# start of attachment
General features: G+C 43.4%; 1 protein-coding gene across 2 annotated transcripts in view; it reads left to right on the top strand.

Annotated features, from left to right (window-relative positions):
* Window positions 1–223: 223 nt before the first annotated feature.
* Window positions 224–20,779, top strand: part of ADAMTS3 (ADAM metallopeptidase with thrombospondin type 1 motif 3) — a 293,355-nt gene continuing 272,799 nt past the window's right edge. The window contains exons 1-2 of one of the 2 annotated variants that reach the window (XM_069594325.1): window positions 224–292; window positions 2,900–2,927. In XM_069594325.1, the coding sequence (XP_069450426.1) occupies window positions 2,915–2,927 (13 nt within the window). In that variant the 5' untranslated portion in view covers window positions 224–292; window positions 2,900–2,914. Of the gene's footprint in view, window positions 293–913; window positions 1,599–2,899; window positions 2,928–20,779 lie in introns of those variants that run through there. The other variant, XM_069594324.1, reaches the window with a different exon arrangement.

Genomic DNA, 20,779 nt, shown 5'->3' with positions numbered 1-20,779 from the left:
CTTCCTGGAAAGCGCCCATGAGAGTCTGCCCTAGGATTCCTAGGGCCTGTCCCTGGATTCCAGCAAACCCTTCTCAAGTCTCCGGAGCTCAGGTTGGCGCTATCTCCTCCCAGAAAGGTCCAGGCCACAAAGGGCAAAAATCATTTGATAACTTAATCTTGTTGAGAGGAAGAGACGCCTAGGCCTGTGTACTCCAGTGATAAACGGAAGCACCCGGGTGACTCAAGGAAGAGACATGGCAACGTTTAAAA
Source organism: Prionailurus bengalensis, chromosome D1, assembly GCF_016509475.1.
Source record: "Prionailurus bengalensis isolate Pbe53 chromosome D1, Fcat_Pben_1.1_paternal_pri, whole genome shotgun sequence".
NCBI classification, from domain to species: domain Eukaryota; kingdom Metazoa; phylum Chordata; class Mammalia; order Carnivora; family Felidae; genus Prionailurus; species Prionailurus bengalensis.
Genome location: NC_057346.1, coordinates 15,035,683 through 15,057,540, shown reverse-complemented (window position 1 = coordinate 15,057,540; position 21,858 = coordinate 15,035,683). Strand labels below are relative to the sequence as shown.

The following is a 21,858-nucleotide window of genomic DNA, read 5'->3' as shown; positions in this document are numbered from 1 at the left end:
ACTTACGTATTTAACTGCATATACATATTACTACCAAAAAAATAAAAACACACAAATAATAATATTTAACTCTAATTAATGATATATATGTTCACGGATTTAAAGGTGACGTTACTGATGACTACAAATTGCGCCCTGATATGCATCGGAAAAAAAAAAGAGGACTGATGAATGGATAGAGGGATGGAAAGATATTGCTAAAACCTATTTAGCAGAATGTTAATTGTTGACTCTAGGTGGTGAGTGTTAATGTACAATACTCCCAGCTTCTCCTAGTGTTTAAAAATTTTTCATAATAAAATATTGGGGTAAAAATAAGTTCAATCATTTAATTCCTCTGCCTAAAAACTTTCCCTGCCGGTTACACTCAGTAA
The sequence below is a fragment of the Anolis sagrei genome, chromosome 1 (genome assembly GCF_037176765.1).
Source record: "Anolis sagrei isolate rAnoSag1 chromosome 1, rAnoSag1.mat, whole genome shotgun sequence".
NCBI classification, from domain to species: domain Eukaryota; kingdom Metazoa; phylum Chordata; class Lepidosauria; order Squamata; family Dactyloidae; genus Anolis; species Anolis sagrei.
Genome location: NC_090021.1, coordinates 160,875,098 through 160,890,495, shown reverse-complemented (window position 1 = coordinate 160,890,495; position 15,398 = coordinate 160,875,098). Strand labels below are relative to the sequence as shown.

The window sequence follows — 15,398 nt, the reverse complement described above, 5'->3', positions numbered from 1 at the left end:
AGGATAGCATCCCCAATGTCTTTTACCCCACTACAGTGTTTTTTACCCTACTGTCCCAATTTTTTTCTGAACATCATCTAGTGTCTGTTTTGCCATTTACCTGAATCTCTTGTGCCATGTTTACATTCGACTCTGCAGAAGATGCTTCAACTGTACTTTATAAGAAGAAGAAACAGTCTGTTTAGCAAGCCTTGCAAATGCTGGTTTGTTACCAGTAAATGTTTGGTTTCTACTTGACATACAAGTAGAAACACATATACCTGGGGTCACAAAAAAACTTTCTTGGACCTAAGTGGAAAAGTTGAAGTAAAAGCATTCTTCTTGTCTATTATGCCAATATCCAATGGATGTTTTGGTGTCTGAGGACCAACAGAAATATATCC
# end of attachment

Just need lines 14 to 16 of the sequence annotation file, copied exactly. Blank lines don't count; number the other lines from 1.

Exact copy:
Source record: "Anolis sagrei isolate rAnoSag1 chromosome 1, rAnoSag1.mat, whole genome shotgun sequence".
NCBI classification, from domain to species: domain Eukaryota; kingdom Metazoa; phylum Chordata; class Lepidosauria; order Squamata; family Dactyloidae; genus Anolis; species Anolis sagrei.
Genome location: NC_090021.1, coordinates 160,875,098 through 160,890,495, shown reverse-complemented (window position 1 = coordinate 160,890,495; position 15,398 = coordinate 160,875,098). Strand labels below are relative to the sequence as shown.